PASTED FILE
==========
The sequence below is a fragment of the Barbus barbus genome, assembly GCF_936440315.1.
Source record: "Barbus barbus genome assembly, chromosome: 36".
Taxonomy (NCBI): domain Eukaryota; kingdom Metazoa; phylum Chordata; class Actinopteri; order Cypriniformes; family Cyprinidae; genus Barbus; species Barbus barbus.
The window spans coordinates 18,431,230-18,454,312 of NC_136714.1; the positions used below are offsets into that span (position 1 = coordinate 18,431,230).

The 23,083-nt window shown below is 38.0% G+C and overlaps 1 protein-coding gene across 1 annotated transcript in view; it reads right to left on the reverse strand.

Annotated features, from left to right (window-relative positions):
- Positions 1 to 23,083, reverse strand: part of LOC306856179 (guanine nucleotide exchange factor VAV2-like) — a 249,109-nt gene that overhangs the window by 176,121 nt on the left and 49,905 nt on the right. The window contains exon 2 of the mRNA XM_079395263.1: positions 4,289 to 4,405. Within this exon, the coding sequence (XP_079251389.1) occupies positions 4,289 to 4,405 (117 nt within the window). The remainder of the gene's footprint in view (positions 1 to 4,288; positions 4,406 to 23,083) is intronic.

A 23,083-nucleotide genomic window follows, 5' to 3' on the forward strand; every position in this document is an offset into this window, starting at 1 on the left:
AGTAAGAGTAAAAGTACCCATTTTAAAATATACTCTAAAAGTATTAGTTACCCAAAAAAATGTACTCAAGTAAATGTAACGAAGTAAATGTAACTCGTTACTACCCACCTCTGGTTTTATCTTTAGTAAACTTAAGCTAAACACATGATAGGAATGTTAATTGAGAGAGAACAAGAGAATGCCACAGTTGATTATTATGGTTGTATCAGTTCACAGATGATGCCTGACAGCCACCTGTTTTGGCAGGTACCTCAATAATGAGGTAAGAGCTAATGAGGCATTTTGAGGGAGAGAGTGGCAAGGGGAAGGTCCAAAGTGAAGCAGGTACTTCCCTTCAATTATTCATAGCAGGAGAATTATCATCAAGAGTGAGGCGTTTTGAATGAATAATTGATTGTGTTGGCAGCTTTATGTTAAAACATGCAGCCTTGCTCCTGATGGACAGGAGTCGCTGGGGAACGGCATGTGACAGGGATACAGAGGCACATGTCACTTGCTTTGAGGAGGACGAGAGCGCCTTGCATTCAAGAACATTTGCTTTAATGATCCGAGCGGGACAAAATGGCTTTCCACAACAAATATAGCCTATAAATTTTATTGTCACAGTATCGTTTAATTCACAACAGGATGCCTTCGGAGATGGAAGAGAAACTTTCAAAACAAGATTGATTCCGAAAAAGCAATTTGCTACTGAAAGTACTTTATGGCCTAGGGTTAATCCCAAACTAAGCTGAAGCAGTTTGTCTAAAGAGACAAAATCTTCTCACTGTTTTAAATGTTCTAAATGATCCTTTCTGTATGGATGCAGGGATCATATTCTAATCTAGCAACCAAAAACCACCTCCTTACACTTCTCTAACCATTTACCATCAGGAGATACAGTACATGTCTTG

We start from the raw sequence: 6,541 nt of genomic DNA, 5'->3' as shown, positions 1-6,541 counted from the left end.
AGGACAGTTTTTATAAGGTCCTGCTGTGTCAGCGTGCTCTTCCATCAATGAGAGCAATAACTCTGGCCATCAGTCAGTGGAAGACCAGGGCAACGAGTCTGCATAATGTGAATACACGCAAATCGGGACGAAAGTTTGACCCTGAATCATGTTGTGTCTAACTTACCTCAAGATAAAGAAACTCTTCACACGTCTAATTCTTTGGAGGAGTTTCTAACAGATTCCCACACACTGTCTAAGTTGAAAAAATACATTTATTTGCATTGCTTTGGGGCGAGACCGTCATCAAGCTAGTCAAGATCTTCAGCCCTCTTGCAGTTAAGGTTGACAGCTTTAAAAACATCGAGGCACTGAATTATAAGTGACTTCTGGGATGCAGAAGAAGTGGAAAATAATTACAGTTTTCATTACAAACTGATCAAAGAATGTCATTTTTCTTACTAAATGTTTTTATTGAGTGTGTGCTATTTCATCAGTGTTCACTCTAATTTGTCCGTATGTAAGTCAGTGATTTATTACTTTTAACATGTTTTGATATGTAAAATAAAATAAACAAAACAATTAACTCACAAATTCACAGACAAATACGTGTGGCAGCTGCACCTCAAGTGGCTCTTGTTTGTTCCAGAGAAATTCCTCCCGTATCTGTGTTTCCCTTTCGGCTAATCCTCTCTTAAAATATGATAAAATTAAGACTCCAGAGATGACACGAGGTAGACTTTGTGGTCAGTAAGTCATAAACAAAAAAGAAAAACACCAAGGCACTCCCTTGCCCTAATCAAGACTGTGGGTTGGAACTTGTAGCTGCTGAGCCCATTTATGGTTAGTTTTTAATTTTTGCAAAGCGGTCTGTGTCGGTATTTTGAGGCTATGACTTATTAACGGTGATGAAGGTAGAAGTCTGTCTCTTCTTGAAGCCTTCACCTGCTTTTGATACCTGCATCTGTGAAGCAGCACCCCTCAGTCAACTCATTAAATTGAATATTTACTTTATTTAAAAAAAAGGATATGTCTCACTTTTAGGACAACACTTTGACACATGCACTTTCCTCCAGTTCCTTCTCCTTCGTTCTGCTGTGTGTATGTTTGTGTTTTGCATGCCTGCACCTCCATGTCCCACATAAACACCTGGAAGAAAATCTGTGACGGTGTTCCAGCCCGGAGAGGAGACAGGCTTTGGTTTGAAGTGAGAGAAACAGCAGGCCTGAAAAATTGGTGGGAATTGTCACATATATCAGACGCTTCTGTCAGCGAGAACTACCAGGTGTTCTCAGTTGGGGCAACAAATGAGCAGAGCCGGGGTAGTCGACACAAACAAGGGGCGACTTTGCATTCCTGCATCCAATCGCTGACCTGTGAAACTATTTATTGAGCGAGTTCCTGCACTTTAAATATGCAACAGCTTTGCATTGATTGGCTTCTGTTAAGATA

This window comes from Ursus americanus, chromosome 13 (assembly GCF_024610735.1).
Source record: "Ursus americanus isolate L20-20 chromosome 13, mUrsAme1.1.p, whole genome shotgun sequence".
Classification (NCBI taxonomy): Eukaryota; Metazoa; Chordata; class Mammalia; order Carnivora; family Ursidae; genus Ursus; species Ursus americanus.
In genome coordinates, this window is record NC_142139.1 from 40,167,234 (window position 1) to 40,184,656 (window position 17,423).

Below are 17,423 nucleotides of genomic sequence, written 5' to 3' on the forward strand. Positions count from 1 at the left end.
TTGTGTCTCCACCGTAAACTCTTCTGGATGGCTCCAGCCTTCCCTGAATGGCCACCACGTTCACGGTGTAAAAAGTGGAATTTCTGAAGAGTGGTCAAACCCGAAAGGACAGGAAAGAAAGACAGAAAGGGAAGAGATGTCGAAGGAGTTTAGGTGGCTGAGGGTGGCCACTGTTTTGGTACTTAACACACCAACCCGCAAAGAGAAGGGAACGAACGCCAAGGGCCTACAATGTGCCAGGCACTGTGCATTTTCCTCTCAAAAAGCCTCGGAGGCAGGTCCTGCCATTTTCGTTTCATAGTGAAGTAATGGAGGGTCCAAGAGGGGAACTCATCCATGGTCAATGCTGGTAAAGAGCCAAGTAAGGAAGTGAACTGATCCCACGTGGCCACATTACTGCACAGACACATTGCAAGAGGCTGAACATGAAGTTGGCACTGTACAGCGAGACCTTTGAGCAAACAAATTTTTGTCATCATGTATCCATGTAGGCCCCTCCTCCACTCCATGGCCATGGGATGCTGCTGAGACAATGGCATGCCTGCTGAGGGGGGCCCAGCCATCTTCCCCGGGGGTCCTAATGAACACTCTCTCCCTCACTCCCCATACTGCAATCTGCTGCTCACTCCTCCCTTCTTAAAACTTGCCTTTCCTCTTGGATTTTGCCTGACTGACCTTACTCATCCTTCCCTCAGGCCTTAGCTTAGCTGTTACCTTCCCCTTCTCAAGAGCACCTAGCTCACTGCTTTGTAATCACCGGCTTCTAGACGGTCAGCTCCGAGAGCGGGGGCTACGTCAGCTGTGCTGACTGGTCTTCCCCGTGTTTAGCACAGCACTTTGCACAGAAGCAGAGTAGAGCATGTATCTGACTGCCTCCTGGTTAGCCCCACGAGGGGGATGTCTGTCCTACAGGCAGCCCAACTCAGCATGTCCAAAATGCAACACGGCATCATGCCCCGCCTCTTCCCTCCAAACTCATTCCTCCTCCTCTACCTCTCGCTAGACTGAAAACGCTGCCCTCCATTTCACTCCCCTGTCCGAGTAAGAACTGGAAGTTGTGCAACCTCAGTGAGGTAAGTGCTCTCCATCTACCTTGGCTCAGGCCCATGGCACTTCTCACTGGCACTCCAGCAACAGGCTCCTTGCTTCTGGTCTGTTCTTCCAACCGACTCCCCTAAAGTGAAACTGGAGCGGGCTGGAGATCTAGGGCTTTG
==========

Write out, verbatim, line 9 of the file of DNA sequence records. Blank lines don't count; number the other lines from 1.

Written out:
AGTAAGAGTAAAAGTACCCATTTTAAAATATACTCTAAAAGTATTAGTTACCCAAAAAAATGTACTCAAGTAAATGTAACGAAGTAAATGTAACTCGTTACTACCCACCTCTGGTTTTATCTTTAGTAAACTTAAGCTAAACACATGATAGGAATGTTAATTGAGAGAGAACAAGAGAATGCCACAGTTGATTATTATGGTTGTATCAGTTCACAGATGATGCCTGACAGCCACCTGTTTTGGCAGGTACCTCAATAATGAGGTAAGAGCTAATGAGGCATTTTGAGGGAGAGAGTGGCAAGGGGAAGGTCCAAAGTGAAGCAGGTACTTCCCTTCAATTATTCATAGCAGGAGAATTATCATCAAGAGTGAGGCGTTTTGAATGAATAATTGATTGTGTTGGCAGCTTTATGTTAAAACATGCAGCCTTGCTCCTGATGGACAGGAGTCGCTGGGGAACGGCATGTGACAGGGATACAGAGGCACATGTCACTTGCTTTGAGGAGGACGAGAGCGCCTTGCATTCAAGAACATTTGCTTTAATGATCCGAGCGGGACAAAATGGCTTTCCACAACAAATATAGCCTATAAATTTTATTGTCACAGTATCGTTTAATTCACAACAGGATGCCTTCGGAGATGGAAGAGAAACTTTCAAAACAAGATTGATTCCGAAAAAGCAATTTGCTACTGAAAGTACTTTATGGCCTAGGGTTAATCCCAAACTAAGCTGAAGCAGTTTGTCTAAAGAGACAAAATCTTCTCACTGTTTTAAATGTTCTAAATGATCCTTTCTGTATGGATGCAGGGATCATATTCTAATCTAGCAACCAAAAACCACCTCCTTACACTTCTCTAACCATTTACCATCAGGAGATACAGTACATGTCTTG